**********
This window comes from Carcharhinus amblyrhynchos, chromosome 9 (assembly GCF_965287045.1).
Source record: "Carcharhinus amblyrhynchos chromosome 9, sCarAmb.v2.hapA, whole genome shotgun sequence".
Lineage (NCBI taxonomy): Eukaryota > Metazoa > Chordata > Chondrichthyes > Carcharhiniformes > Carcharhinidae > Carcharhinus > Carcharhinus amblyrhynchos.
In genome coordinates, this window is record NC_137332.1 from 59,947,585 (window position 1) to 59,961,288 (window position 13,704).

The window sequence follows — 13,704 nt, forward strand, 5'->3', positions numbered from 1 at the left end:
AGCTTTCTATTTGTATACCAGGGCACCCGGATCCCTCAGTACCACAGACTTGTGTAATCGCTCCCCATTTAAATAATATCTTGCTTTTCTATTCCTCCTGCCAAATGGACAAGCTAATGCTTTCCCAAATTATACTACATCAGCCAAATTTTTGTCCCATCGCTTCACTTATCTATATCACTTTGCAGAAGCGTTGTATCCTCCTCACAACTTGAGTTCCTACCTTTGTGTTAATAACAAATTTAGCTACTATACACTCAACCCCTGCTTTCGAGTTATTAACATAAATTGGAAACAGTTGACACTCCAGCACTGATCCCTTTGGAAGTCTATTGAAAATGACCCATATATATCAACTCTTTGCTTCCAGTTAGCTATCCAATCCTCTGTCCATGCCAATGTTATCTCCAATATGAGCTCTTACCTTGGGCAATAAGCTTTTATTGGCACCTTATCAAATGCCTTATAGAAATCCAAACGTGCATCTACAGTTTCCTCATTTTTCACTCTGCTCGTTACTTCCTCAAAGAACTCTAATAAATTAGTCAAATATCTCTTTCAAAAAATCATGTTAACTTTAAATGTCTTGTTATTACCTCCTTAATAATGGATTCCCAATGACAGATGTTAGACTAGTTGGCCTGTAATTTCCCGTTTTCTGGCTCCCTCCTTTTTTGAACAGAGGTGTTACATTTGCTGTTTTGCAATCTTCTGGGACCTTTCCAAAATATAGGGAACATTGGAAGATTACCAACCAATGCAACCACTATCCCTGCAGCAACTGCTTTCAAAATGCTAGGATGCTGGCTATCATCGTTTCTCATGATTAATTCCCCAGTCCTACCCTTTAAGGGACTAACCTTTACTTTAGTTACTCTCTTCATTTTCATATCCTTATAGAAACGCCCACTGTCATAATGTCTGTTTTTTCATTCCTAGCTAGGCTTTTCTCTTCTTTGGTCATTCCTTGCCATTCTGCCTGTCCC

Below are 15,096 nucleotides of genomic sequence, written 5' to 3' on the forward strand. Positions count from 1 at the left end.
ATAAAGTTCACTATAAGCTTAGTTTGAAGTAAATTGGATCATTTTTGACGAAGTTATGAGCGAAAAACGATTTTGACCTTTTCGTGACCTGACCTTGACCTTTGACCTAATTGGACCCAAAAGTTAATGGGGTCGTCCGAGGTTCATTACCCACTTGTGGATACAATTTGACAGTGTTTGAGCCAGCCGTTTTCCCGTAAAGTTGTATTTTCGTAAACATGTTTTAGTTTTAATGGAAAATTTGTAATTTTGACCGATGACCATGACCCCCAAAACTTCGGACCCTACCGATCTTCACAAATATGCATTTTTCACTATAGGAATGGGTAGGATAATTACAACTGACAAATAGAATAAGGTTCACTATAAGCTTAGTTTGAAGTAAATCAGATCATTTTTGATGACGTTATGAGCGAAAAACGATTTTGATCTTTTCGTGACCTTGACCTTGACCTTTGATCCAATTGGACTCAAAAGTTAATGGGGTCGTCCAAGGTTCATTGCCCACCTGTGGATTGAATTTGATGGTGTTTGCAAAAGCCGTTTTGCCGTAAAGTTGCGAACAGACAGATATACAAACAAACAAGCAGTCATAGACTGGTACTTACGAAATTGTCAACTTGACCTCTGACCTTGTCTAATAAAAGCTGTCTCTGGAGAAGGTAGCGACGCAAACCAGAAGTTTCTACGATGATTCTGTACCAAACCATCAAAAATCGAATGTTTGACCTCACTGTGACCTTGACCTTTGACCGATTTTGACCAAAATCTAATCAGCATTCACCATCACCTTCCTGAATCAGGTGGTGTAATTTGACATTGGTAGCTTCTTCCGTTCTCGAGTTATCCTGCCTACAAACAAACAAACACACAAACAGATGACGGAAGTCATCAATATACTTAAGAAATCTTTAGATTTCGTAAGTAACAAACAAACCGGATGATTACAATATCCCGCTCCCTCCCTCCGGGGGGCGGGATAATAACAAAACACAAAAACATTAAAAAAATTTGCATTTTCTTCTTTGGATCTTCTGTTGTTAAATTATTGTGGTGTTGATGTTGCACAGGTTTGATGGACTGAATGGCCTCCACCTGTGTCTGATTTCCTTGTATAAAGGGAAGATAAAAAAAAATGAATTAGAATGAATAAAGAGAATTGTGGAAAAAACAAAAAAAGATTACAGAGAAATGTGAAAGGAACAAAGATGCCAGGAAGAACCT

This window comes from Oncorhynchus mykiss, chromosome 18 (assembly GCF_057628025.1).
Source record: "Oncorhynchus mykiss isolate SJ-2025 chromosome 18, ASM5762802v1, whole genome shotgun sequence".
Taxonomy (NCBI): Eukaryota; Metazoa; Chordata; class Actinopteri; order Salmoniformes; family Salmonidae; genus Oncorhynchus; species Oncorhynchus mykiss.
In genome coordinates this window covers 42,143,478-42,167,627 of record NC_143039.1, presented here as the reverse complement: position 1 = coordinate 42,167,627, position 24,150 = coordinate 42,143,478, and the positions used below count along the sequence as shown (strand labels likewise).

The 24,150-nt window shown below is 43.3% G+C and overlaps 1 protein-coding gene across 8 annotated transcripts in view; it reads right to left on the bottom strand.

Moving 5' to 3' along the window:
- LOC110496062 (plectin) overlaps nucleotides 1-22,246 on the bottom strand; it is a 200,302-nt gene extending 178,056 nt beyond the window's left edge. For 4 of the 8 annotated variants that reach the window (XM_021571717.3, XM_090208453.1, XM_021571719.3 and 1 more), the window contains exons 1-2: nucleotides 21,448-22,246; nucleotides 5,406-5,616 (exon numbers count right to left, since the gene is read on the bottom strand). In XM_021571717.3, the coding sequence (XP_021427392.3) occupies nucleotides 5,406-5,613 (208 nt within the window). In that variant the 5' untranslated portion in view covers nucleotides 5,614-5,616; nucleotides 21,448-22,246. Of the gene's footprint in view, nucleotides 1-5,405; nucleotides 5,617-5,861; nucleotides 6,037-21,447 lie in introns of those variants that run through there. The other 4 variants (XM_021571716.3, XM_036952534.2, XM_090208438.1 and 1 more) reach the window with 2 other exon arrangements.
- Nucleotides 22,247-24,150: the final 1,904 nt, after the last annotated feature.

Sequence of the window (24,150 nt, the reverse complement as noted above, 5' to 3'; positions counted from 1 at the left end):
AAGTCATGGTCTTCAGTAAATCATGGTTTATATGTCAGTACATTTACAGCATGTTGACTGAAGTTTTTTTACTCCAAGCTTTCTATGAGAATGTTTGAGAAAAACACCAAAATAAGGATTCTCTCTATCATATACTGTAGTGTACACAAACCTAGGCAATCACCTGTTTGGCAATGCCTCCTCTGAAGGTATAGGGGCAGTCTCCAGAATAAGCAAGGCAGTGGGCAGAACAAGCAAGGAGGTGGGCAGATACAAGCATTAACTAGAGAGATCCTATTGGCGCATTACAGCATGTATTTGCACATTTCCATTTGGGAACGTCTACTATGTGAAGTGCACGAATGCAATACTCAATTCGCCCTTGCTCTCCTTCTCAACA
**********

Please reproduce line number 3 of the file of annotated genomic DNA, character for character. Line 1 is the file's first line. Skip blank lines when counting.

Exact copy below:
Lineage (NCBI taxonomy): Eukaryota > Metazoa > Chordata > Chondrichthyes > Carcharhiniformes > Carcharhinidae > Carcharhinus > Carcharhinus amblyrhynchos.